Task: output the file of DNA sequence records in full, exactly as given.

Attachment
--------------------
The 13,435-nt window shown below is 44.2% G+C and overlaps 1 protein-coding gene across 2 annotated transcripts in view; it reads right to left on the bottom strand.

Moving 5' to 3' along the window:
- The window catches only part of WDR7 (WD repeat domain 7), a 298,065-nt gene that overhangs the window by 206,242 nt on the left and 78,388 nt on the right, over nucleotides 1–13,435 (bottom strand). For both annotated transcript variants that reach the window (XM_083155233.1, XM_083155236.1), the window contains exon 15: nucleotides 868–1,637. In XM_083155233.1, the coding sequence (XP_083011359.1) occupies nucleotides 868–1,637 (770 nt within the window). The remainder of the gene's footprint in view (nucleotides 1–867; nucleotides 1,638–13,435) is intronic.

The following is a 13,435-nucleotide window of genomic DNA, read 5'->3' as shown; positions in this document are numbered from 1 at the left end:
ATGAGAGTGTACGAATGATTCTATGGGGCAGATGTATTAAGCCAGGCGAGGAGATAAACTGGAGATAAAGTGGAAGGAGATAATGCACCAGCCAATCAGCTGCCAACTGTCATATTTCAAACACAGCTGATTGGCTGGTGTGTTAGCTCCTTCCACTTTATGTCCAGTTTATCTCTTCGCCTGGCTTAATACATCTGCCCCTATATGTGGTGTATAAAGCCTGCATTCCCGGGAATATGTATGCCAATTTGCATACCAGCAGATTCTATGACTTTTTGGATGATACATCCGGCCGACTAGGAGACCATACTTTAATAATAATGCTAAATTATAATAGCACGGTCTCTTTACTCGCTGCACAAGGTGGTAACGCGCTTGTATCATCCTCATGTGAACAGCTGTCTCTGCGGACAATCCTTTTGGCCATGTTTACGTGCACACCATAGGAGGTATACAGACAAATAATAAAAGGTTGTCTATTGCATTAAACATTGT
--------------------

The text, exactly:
The 13,435-nt window shown below is 44.2% G+C and overlaps 1 protein-coding gene across 2 annotated transcripts in view; it reads right to left on the bottom strand.

Moving 5' to 3' along the window:
- The window catches only part of WDR7 (WD repeat domain 7), a 298,065-nt gene that overhangs the window by 206,242 nt on the left and 78,388 nt on the right, over nucleotides 1–13,435 (bottom strand). For both annotated transcript variants that reach the window (XM_083155233.1, XM_083155236.1), the window contains exon 15: nucleotides 868–1,637. In XM_083155233.1, the coding sequence (XP_083011359.1) occupies nucleotides 868–1,637 (770 nt within the window). The remainder of the gene's footprint in view (nucleotides 1–867; nucleotides 1,638–13,435) is intronic.

The following is a 13,435-nucleotide window of genomic DNA, read 5'->3' as shown; positions in this document are numbered from 1 at the left end:
ATGAGAGTGTACGAATGATTCTATGGGGCAGATGTATTAAGCCAGGCGAGGAGATAAACTGGAGATAAAGTGGAAGGAGATAATGCACCAGCCAATCAGCTGCCAACTGTCATATTTCAAACACAGCTGATTGGCTGGTGTGTTAGCTCCTTCCACTTTATGTCCAGTTTATCTCTTCGCCTGGCTTAATACATCTGCCCCTATATGTGGTGTATAAAGCCTGCATTCCCGGGAATATGTATGCCAATTTGCATACCAGCAGATTCTATGACTTTTTGGATGATACATCCGGCCGACTAGGAGACCATACTTTAATAATAATGCTAAATTATAATAGCACGGTCTCTTTACTCGCTGCACAAGGTGGTAACGCGCTTGTATCATCCTCATGTGAACAGCTGTCTCTGCGGACAATCCTTTTGGCCATGTTTACGTGCACACCATAGGAGGTATACAGACAAATAATAAAAGGTTGTCTATTGCATTAAACATTGT